In no particular order, and not an exhaustive list:
1. limited inerrancy – the heretical claim that the Bible is only inerrant on matters of faith and morals, or on matters pertaining to salvation.
2. heresies on the Eucharist – there are several different common heresies on this Sacrament:
* the claim that Jesus is not physically present or not locally present in the Eucharist
* the claim that the molecules of bread and wine do not change at the consecration
* Jimmy Akin’s heresy claiming that the substances of bread and wine are annihilated: “cease to exist”, “return to nothing”, “ad nihilo … annihiliate”.
* the claim that the substances of bread and wine change into the whole human nature of Christ, or the whole person of Christ (both natures)
Correct doctrine: See these posts. The substance of bread changes into the substance of Christ’s body only; then the rest of his human nature becomes present by concomitancy, and the Divine Nature becomes present by the hypostatic union. Christ is physically present and locally present in the Eucharist, since the accidents of bread and wine are possessed by the substance of Christ’s body and blood. The molecules of bread and wine change in their substance, not in their accidents.
3. contraception – the heretical claim that contraception or abortifacient contraception becomes moral when done for a medical purpose or other good intention, or in dire circumstances.
Correct doctrine: See these posts. Contraception, abortifacient contraception, and abortion are each intrinsically evil and always gravely immoral.
4. abortion – the heretical claim that every abortion done for the purpose of saving the life of the mother is moral (or indirect).
Correct doctrine: direct abortion is intrinsically evil and always gravely immoral. Some abortions for the purpose of saving the life of the mother are direct and therefore always gravely immoral.
5. intrinsically evil acts – the heretical claim that an intrinsically evil act can be justified by a good intention or purpose, or by dire circumstances, or by other knowingly chosen acts.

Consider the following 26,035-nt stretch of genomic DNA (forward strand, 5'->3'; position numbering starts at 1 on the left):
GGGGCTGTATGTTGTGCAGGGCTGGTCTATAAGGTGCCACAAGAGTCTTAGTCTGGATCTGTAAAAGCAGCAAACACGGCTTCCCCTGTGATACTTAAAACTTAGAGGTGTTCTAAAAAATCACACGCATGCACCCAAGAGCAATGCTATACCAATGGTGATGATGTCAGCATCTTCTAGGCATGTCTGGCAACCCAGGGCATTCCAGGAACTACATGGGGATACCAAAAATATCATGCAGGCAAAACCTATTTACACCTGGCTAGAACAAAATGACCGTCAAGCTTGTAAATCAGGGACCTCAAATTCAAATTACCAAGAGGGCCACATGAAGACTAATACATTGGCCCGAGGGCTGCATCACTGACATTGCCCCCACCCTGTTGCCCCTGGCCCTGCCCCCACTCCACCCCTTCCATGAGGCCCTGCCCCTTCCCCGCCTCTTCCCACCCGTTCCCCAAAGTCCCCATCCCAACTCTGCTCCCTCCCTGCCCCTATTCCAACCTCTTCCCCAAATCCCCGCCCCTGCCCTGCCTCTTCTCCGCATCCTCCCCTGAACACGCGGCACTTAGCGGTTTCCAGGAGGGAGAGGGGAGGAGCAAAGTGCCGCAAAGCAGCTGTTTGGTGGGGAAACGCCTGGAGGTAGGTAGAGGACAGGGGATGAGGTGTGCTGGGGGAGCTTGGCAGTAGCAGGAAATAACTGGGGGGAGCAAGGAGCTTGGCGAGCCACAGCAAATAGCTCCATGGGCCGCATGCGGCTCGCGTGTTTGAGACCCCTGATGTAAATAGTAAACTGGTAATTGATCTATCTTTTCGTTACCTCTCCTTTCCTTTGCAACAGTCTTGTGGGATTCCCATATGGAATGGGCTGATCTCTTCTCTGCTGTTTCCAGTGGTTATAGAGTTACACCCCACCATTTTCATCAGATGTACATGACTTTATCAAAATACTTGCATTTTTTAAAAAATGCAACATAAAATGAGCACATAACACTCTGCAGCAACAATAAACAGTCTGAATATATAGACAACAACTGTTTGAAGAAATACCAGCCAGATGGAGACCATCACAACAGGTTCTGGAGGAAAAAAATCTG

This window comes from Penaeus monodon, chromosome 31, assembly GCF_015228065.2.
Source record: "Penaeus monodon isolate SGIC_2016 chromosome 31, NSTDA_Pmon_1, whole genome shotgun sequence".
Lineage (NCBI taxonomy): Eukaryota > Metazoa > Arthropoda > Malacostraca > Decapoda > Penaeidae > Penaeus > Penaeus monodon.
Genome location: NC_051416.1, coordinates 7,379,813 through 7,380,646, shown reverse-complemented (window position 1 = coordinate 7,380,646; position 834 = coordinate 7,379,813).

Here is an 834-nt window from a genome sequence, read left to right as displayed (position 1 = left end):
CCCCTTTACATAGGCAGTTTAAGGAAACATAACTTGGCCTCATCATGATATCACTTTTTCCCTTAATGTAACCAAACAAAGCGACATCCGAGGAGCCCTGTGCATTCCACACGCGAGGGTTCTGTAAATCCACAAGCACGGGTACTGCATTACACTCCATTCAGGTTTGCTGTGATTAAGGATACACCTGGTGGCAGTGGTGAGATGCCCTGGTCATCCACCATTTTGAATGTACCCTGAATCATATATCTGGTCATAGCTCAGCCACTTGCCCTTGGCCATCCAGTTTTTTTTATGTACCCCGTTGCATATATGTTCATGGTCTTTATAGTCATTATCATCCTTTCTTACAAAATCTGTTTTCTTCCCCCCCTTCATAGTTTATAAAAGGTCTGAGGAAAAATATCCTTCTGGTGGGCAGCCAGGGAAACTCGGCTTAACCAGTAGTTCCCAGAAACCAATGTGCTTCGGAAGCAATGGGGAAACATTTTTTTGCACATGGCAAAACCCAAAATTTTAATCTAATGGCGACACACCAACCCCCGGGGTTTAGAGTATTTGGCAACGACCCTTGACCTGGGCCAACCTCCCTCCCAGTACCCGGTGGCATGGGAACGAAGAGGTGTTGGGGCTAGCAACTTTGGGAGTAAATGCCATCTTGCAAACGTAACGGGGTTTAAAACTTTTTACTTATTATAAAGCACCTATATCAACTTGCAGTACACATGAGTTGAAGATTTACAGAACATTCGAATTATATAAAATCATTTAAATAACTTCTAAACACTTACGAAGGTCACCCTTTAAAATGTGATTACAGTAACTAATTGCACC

Correct doctrine: intrinsically evil acts are always immoral, regardless of intention or circumstances.
6. marital sex – the heretical and perverse claim that Catholic spouses may engage in all manner of unnatural sexual acts, as long as they include an act of natural marital relations at some point. The typical form that this heresy takes is the claim that all sexual acts are permissible as long as the husband only climaxes within natural relations, and that the wife can climax at any time, even as a result of unnatural sexual acts.
Correct doctrine: To be moral, each and every sexual act must be marital, unitive, and procreative. All unnatural sexual acts are intrinsically evil and always gravely immoral, regardless of whether the act includes climax, and regardless of whether the act is accompanied by a moral act of natural marital relations.
7. Feeneyism and mitigated Feeneyism – Feeneyism is the heretical claim that only persons baptized with water can be saved. Mitigated Feeneyism is the heretical claim that baptism by desire and by blood is very limited, and might occur rarely, if at all.
Correct doctrine: “The universality of salvation means that it is granted not only to those who explicitly believe in Christ and have entered the Church. Since salvation is offered to all, it must be made concretely available to all.” [Pope Saint John Paul II, Redemptoris Missio, 10]. Every human person is offered salvation, in a way that is concretely available in the circumstances of their lives, whether it is baptism by water, by desire (implicitly or explicitly), or blood.
8. Restorationism, also called apocatastasis or universalism – the heretical claim that all human persons will be saved; the heretical claim that “perhaps” all human persons will be saved or that we may “reasonably hope” that all human persons will be saved. This heresy was held by Hans Urs von Balthasar, and is currently promoted by Bishop Robert Barron and Mark Shea, among others.